Surveillance video shows ‘persons of interest’ in I-70 shooting in Independence
Though she was to be a state’s witness, Sarah Simms had promised accused murderer Michael T. Dumas again and again that she’d be on his side in court, a friend said.
But Sunday morning, 49 days before Dumas was to go to trial for second-degree murder, police say he shot and killed Simms with a sawed-off shotgun in the kitchen of an Independence home.
Dumas was free at the time on a $150,000 secured bond. Now, arrested and charged with killing Simms, he is in jail again.
Simms, 46, was one of the passengers in a car with Dumas in September 2017 when Dumas allegedly sped after another car to return fire in a gunbattle.
But people who knew Simms and Dumas say it is unlikely that Dumas would shoot Simms with any motive of eliminating a witness.
Dumas’ defense attorney, John Picerno, said the same.
“The state had plenty of witnesses,” Picerno said Monday. “He knows that. She did not have unique information. It’s not like the case was going to fall apart without her. I can’t believe he would do it to get rid of a witness.”
Dumas was scheduled to go to trial Jan. 6 over the 2017 highway shooting, in which 18-year-old Phillip J. Anderson was fatally shot in the passenger seat of a silver Pontiac Grand Prix.
The driver of the Pontiac drove to a convenience store at U.S. 40 and Sterling Avenue in Independence, where emergency responders found Phillips dead of a gunshot to the head.
Dumas at first hid in the woods behind a Denny’s Restaurant on Blue Ridge Cutoff, according to court documents. But he then went with an acquaintance to Truman Medical Center, where he was held because of suicidal behavior.
He was taken into custody by Independence police.
At first, the court required $150,000 in cash if he wanted to be released from jail pending trial.
But in November 2017 he was allowed to secure the $150,000 through a bonding company, and he was released.
The judge who approved the reduced bond conditions, Circuit Judge Marco A. Roldan, is prohibited from commenting on the case by the state’s code of judicial conduct, a spokeswoman for the court said.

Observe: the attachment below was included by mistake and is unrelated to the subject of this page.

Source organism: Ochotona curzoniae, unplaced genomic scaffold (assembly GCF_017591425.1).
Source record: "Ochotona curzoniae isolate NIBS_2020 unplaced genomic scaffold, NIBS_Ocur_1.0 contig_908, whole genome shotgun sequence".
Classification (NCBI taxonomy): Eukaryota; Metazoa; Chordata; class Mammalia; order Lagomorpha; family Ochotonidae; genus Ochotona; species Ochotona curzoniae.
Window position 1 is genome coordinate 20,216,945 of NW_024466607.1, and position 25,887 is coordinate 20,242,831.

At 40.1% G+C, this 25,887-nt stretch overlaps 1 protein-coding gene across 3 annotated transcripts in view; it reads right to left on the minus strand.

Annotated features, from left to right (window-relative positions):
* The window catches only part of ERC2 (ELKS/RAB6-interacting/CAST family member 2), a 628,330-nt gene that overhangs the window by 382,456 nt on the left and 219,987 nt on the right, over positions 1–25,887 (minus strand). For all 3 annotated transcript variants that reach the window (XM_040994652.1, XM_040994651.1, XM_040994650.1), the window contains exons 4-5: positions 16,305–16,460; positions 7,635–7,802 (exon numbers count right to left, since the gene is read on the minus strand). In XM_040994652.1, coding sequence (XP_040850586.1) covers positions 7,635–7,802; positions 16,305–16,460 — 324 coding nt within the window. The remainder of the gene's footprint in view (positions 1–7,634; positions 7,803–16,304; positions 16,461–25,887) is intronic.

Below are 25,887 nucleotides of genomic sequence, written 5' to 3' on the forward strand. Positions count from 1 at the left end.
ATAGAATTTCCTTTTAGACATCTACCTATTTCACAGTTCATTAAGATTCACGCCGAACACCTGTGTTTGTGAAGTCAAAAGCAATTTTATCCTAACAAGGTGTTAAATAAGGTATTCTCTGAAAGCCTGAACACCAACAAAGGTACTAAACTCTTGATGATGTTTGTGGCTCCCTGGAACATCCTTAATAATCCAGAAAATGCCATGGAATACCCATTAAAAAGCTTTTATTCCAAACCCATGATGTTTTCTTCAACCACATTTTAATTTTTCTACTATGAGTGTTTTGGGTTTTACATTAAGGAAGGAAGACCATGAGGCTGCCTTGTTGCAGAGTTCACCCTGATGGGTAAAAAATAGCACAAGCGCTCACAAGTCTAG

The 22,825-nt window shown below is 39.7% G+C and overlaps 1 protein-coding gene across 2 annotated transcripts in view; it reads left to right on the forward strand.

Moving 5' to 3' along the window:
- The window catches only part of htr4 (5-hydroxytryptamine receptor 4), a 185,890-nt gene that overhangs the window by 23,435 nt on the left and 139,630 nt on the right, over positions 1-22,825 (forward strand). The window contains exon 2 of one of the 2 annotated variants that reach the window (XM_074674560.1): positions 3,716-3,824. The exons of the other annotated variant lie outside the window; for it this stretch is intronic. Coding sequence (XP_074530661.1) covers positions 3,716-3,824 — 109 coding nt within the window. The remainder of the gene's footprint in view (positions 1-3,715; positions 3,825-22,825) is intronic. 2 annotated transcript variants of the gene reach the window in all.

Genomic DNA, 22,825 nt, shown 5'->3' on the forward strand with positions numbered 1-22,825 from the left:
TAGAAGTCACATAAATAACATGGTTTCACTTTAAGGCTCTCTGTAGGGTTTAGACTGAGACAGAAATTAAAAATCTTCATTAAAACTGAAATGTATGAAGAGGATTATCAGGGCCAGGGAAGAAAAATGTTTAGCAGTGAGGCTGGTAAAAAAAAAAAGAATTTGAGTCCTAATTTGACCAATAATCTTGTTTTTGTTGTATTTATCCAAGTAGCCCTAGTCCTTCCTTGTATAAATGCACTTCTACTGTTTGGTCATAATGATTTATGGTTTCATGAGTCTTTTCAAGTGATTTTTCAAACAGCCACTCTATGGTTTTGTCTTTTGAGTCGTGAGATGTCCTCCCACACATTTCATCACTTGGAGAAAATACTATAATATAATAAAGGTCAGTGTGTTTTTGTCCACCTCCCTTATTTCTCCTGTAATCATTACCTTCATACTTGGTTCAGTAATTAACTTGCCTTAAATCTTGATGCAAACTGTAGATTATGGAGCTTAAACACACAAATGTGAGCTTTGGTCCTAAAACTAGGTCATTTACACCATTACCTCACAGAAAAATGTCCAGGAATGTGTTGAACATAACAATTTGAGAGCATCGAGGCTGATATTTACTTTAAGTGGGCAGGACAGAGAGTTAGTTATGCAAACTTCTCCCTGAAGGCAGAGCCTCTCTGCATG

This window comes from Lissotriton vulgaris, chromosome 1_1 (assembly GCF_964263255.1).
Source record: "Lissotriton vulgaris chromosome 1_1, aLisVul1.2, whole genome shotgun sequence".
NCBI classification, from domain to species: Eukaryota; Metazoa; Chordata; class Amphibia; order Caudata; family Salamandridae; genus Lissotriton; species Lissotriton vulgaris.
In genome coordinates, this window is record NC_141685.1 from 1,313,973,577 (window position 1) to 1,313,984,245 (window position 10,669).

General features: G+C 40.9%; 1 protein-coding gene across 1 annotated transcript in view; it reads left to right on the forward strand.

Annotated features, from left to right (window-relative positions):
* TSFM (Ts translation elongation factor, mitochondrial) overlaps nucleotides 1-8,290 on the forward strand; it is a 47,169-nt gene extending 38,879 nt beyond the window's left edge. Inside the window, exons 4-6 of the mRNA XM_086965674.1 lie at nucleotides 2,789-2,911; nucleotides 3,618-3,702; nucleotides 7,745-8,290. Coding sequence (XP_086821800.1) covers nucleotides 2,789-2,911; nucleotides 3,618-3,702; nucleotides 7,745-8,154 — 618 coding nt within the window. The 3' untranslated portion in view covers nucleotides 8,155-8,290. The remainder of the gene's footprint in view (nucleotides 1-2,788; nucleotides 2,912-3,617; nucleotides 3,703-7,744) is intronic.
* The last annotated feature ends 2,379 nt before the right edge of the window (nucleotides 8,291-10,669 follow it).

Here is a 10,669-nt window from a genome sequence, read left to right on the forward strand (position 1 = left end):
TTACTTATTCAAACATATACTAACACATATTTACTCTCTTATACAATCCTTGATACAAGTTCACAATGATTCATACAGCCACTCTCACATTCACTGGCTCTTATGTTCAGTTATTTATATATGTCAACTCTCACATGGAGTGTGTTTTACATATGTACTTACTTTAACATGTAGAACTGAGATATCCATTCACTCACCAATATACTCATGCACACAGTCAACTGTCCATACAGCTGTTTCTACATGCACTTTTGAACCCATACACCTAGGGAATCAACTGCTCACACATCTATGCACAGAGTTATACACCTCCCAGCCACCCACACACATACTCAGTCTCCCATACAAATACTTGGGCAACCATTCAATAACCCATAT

Jackson County Prosecutor Jean Peters Baker, through a spokesman, said her office would not comment on pending criminal cases.
Dumas did not have any prior convictions, neither felony nor misdemeanor, so a secured bond of $150,000 for a second-degree murder charge was not unusual, according to Picerno, his defense attorney.
The original requirement of a cash-only $150,000 bond was “excessive and unreasonable,” Dumas’ defense argued. Picerno sought, and was denied, a $50,000 secured bond for Dumas.
The defense argued that the alleged criminal action in the case began when Dumas’ car came under gunfire first from another vehicle after an argument. “Any alleged criminal acts of the defendant were in lawful self-defense,” the defense said.
Reduced bond conditions were reasonable, the defense said, because Dumas was born and raised in Pleasant Hill and would be living there with his grandparents. The defense said he posed “no danger to the community or friends or family members of the victim.”
Dumas had been free on bond for more than a year on Sunday.
He and Simms had been hanging out together for weeks, a friend said. And they reportedly talked about the coming trial.
“He was getting nervous around town,” said Simms’ friend, who asked not to be named until the family commented.
Just what Simms would have ended up saying if she had testified in Dumas’ case will never be known.
Dumas had been at the house for at least three hours Sunday before Simms was killed, according to a witness account in court documents.
In the final moments, Simms and another person put their hands in the air as Dumas faced them with a silver-barreled, sawed-off shotgun, a surviving witness told police.
Police were called to the home in the 3800 block of South Sterling Avenue about 5:30 a.m. They found a witness injured and Simms fatally wounded.
Dumas was taken back into police custody about 5 p.m. Sunday after an 11-hour manhunt, which included public pleas for help finding him, with the warning that he should be presumed armed and dangerous.
Prosecutors asked for a bond of $750,000.